image in the Bacchae.^ A wreath of ivy en- 
circled the head — since the bronze was in truth 
ivy, bent as it was into sprays and holding up the 
curly locks which fell in profusion from his forehead. 
And it was full of laughter, nay, it wholly passed the 
bounds of wonder in that the material gave out 
evidence of joy and the bronze feigned to represent 
the emotions. A fawn-skin clothed the statue, not 
such as Dionysus was accustomed to wear, but the 

Fia. 36. 

(Clarac, PI. 690 B, No. 159S A), a nude figure leaning his left 
arm on a bearded lierm of Dionysus. 

2 Cf. Eur. Bacch. 233 f. : "Men say a stranger to the land 
hath come. . . . With essenced hair in golden tresses tossed, 
Wine-flushed, Love's witching graces in his eves." Trans. 



i^dirreaOai, dW et? ryjv tT;? Sopd<; ixifii-jaLv 6 
'X^a\Ko<i /jLerefidWeTo. elar/jKeL 8e Ti]v Xaidv^ 
eirepeihwv rep Ovparp, 6 Be Ovpao<; rjTrdra rrjv 
30 aiadi]aiv kol Ik ^uXkov 7r€7roiJ]/jL€vo<; ^(Xoepov tl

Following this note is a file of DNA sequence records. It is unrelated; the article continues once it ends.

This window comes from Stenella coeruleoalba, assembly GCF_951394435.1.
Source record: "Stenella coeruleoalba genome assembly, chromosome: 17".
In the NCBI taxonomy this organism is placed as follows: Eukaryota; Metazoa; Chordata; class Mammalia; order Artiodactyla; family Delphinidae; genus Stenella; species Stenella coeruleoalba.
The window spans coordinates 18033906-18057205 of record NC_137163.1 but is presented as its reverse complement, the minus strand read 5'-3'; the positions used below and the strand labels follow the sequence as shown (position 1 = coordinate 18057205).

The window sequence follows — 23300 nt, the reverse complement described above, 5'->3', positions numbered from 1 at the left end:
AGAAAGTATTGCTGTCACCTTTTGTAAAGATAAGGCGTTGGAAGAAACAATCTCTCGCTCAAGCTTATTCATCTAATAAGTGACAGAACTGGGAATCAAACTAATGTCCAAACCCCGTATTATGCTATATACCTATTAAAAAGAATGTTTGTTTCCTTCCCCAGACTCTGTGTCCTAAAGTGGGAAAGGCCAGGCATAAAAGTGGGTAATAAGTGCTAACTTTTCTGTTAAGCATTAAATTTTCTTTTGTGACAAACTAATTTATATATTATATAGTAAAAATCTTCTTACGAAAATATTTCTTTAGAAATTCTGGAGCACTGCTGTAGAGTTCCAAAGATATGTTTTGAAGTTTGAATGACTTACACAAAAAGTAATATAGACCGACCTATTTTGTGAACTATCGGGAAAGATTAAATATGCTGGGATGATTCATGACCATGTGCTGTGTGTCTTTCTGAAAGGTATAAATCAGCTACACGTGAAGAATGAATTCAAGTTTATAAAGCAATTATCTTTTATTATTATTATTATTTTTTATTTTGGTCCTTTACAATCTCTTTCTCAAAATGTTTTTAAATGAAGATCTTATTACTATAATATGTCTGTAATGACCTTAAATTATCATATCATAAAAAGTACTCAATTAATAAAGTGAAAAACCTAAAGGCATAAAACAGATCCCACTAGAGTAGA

Kal Te67]\o<; dTroaTiX/Seiv iSo^d^ero tt/jo? avTT)v 
d/jL€i/36fi€vo<; rrjV vXi]v. (5) "0/i^a Be r}V irvpl 
Biavyh fiavLKov IBelv Kal yap to /3aK)^6V(Tifiop 6 
432 K. ;)^aA-/co9 eveBeiKvvro Kal eTTiOeLdt^eiv iBoKei, coairep 
ol/jLat Tov Ilpa^LTeXov<; Kal top (3aK-^elov olarpop 
eyKarafJU^ai Bvv))0ePTO<i. 


(1) 'E^eXo) Be crot Kal to \le/ivovo^ d(^iiyi]- 

5 aaaOaL davpta- Kal yap 6vt(d<^ irapdBo^o^; r; 

rex^V Kal KpeiTTcov di pwrrivii^ x^Lp6<^. tov 

TlOwvov ^lepLVOvo^ eiKoov yv ev AWioTria eK XiOov 

TreTTOLT] pievT], ov pirjv ev Tot<^ oIksIol^ 6poi<i e/xeve 

XLdo<; cov ovBe to t^? (f)va€(o^ aiyyjXou rjveixeTO, 

10 dXXd Kal XiOo<; cov ely^ev i^ovaiav (jxovi)'^' vvv 

fiev yap dvLaxovaav tt]v 'li fiepav '7rpoaecf)6eyy€TO 

einai^liaivwv Tr} (f)covf] tiiv x^P^^ ^^^l ^'^^^ rot? 

tt}? /jLi]Tpo^ TTapovaiai'^ (paLBpvv6fievo<;, vvv Be 

d7roKXLVOfiev7]<; et? vvKTa eXeeivov tl Kal dXyeivov